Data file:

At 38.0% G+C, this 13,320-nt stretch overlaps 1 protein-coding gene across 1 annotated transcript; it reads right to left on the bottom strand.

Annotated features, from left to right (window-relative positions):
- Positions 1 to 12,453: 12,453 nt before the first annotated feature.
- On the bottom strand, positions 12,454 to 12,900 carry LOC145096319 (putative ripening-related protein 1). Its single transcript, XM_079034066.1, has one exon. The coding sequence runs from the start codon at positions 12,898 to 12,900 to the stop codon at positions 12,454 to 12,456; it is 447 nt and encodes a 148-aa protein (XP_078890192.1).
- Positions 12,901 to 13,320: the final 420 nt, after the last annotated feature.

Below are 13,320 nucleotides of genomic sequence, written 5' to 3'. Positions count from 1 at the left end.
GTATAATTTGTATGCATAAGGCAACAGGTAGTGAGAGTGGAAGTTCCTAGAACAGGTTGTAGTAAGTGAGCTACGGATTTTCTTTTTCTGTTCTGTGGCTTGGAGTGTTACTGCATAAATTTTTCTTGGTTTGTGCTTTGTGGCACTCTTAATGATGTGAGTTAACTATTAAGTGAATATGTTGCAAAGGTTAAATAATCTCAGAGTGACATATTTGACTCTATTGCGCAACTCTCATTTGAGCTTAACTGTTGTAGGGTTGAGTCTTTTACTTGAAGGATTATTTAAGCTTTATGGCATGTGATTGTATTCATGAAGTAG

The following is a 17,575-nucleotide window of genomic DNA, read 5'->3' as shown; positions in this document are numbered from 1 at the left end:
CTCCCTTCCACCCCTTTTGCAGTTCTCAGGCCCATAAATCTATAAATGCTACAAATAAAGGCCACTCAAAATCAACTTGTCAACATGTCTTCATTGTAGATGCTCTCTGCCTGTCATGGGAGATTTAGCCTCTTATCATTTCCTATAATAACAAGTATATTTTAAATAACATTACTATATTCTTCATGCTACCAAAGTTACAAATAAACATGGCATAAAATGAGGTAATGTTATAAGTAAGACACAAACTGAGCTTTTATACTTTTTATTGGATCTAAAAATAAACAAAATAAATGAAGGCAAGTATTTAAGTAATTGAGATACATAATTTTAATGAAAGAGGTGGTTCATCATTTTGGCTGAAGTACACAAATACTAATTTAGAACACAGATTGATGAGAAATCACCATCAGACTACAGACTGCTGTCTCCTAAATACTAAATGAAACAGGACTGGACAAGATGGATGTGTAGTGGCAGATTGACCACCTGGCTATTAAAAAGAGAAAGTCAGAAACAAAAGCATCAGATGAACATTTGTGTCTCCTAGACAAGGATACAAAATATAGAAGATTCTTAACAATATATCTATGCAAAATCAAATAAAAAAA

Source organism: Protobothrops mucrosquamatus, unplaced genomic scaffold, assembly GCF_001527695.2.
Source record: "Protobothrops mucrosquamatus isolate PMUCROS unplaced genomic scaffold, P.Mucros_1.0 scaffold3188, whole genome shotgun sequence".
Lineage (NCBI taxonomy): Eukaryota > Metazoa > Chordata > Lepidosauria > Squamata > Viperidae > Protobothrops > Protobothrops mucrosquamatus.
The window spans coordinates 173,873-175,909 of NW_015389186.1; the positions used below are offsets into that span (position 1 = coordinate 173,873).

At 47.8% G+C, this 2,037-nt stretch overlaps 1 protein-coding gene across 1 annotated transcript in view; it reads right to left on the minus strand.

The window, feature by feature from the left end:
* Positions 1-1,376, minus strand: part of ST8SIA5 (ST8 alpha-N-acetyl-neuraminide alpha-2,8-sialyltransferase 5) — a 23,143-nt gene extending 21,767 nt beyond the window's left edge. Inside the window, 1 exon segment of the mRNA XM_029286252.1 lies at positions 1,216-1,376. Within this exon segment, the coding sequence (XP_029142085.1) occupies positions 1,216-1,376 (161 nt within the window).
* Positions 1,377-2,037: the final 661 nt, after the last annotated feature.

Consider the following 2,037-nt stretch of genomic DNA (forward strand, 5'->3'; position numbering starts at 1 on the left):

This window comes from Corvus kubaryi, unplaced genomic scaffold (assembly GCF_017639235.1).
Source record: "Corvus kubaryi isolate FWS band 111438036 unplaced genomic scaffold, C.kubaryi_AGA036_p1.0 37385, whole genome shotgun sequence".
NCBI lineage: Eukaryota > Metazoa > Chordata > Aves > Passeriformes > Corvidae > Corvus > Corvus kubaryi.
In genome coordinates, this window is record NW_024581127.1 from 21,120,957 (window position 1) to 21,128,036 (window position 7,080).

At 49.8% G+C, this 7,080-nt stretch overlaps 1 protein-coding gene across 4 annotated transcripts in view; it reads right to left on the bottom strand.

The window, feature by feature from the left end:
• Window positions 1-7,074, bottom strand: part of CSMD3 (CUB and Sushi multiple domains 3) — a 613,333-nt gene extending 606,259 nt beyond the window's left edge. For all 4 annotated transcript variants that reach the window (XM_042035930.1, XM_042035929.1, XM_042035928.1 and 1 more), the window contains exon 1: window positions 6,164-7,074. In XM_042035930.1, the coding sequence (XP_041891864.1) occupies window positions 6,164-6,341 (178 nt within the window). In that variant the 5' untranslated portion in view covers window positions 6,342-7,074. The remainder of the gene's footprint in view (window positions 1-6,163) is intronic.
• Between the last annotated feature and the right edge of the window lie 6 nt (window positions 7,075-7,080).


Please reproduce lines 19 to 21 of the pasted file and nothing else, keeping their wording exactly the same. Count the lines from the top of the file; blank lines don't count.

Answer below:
This window comes from Corvus kubaryi, unplaced genomic scaffold (assembly GCF_017639235.1).
Source record: "Corvus kubaryi isolate FWS band 111438036 unplaced genomic scaffold, C.kubaryi_AGA036_p1.0 37385, whole genome shotgun sequence".
NCBI lineage: Eukaryota > Metazoa > Chordata > Aves > Passeriformes > Corvidae > Corvus > Corvus kubaryi.